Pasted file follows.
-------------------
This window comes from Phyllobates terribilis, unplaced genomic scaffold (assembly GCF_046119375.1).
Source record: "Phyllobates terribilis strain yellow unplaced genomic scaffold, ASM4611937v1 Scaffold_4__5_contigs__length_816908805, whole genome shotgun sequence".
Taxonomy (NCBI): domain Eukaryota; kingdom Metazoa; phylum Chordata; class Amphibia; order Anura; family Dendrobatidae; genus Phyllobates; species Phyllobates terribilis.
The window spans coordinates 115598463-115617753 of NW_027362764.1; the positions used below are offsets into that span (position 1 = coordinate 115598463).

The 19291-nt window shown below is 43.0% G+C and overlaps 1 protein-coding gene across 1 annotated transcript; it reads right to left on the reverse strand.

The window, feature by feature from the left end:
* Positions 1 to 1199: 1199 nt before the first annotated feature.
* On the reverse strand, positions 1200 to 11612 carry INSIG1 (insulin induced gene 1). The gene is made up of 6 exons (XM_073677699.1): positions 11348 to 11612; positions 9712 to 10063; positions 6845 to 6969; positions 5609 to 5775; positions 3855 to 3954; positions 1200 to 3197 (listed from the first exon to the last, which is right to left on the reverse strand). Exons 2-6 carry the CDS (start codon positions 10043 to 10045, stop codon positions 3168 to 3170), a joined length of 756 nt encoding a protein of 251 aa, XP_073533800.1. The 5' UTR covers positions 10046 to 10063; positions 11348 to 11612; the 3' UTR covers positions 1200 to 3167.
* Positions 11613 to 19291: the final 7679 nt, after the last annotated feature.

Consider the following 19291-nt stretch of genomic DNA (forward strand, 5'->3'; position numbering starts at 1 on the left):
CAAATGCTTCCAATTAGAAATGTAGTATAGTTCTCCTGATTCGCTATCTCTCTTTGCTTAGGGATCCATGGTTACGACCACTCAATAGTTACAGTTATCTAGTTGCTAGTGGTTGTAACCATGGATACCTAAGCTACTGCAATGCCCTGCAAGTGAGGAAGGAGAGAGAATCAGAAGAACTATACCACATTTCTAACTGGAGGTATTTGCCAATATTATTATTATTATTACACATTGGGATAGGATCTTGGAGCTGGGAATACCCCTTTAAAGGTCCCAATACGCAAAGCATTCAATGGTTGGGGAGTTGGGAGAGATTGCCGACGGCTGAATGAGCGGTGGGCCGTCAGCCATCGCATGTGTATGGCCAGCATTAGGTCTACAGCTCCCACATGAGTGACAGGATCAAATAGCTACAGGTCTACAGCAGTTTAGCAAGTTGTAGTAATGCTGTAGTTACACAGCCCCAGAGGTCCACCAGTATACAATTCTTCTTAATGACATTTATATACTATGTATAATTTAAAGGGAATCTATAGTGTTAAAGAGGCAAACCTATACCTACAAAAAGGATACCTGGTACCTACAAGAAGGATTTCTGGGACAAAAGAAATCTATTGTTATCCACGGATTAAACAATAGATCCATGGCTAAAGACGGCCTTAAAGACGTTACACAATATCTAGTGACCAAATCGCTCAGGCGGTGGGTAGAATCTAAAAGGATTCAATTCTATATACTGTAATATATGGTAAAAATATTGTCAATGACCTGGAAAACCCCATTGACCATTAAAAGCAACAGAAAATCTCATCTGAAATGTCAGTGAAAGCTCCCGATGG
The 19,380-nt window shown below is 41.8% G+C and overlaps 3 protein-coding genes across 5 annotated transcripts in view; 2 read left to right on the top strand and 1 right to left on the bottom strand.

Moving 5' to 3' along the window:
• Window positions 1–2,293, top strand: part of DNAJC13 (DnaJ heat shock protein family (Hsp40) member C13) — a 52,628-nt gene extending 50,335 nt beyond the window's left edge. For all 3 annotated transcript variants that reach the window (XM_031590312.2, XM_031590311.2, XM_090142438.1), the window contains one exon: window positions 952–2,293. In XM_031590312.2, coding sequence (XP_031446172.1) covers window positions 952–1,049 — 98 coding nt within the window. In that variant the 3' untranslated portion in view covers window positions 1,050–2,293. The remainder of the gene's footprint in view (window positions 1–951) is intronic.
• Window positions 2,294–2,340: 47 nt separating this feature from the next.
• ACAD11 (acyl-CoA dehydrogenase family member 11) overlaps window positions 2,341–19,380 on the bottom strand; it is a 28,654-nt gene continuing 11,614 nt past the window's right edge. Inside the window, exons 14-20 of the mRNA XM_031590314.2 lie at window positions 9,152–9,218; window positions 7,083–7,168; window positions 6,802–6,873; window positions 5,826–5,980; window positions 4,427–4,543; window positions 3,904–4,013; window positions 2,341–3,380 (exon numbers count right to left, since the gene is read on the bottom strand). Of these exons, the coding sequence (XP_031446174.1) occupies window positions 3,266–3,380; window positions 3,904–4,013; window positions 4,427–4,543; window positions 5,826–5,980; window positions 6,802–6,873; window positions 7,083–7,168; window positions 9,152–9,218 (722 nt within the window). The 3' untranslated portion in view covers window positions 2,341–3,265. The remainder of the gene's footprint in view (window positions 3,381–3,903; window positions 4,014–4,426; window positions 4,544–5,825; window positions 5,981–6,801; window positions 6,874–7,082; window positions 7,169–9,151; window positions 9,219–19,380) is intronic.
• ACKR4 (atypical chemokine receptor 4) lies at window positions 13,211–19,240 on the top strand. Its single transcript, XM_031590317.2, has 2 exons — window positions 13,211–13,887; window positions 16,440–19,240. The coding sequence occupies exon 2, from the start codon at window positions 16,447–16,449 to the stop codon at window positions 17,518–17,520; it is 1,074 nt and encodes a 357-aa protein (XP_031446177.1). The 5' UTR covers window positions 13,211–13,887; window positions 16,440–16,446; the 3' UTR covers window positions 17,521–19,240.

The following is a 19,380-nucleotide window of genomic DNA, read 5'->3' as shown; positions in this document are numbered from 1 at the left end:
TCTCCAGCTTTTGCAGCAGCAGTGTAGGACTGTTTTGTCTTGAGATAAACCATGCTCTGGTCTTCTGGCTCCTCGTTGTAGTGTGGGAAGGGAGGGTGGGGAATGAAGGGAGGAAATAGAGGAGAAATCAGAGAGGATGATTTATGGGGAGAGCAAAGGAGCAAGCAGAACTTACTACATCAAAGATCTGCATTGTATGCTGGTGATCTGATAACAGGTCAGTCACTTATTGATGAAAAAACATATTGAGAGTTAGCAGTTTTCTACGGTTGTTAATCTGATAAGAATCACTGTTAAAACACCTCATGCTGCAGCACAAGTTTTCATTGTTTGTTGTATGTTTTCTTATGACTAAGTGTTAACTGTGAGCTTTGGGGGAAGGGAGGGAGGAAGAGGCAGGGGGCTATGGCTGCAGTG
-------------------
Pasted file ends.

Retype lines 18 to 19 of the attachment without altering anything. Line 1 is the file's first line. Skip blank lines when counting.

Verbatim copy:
The following is a 19,380-nucleotide window of genomic DNA, read 5'->3' as shown; positions in this document are numbered from 1 at the left end:
TCTCCAGCTTTTGCAGCAGCAGTGTAGGACTGTTTTGTCTTGAGATAAACCATGCTCTGGTCTTCTGGCTCCTCGTTGTAGTGTGGGAAGGGAGGGTGGGGAATGAAGGGAGGAAATAGAGGAGAAATCAGAGAGGATGATTTATGGGGAGAGCAAAGGAGCAAGCAGAACTTACTACATCAAAGATCTGCATTGTATGCTGGTGATCTGATAACAGGTCAGTCACTTATTGATGAAAAAACATATTGAGAGTTAGCAGTTTTCTACGGTTGTTAATCTGATAAGAATCACTGTTAAAACACCTCATGCTGCAGCACAAGTTTTCATTGTTTGTTGTATGTTTTCTTATGACTAAGTGTTAACTGTGAGCTTTGGGGGAAGGGAGGGAGGAAGAGGCAGGGGGCTATGGCTGCAGTG